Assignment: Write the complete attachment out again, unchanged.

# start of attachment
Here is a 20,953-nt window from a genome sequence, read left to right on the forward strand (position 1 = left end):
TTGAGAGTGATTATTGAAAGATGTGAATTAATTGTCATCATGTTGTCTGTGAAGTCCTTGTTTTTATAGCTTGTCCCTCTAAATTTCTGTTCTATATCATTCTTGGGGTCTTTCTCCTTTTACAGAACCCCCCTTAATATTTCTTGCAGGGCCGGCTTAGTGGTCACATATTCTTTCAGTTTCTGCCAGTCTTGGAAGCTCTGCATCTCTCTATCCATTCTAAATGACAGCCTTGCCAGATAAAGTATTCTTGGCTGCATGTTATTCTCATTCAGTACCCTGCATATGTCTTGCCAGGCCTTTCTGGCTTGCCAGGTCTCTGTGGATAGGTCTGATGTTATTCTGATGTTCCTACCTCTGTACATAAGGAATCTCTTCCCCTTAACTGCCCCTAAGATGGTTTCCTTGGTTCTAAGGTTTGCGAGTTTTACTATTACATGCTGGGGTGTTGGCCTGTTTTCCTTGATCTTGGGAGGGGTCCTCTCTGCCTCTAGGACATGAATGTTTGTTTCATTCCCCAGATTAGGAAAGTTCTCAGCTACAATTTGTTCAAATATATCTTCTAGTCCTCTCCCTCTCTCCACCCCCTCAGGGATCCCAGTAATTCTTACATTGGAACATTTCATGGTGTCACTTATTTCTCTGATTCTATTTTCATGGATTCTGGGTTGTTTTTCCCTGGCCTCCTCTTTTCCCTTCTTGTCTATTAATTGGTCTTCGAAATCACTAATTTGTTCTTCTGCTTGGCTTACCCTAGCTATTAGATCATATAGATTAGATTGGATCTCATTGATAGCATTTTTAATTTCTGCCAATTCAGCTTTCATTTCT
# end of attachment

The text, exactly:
Here is a 20,953-nt window from a genome sequence, read left to right on the forward strand (position 1 = left end):
TTGAGAGTGATTATTGAAAGATGTGAATTAATTGTCATCATGTTGTCTGTGAAGTCCTTGTTTTTATAGCTTGTCCCTCTAAATTTCTGTTCTATATCATTCTTGGGGTCTTTCTCCTTTTACAGAACCCCCCTTAATATTTCTTGCAGGGCCGGCTTAGTGGTCACATATTCTTTCAGTTTCTGCCAGTCTTGGAAGCTCTGCATCTCTCTATCCATTCTAAATGACAGCCTTGCCAGATAAAGTATTCTTGGCTGCATGTTATTCTCATTCAGTACCCTGCATATGTCTTGCCAGGCCTTTCTGGCTTGCCAGGTCTCTGTGGATAGGTCTGATGTTATTCTGATGTTCCTACCTCTGTACATAAGGAATCTCTTCCCCTTAACTGCCCCTAAGATGGTTTCCTTGGTTCTAAGGTTTGCGAGTTTTACTATTACATGCTGGGGTGTTGGCCTGTTTTCCTTGATCTTGGGAGGGGTCCTCTCTGCCTCTAGGACATGAATGTTTGTTTCATTCCCCAGATTAGGAAAGTTCTCAGCTACAATTTGTTCAAATATATCTTCTAGTCCTCTCCCTCTCTCCACCCCCTCAGGGATCCCAGTAATTCTTACATTGGAACATTTCATGGTGTCACTTATTTCTCTGATTCTATTTTCATGGATTCTGGGTTGTTTTTCCCTGGCCTCCTCTTTTCCCTTCTTGTCTATTAATTGGTCTTCGAAATCACTAATTTGTTCTTCTGCTTGGCTTACCCTAGCTATTAGATCATATAGATTAGATTGGATCTCATTGATAGCATTTTTAATTTCTGCCAATTCAGCTTTCATTTCT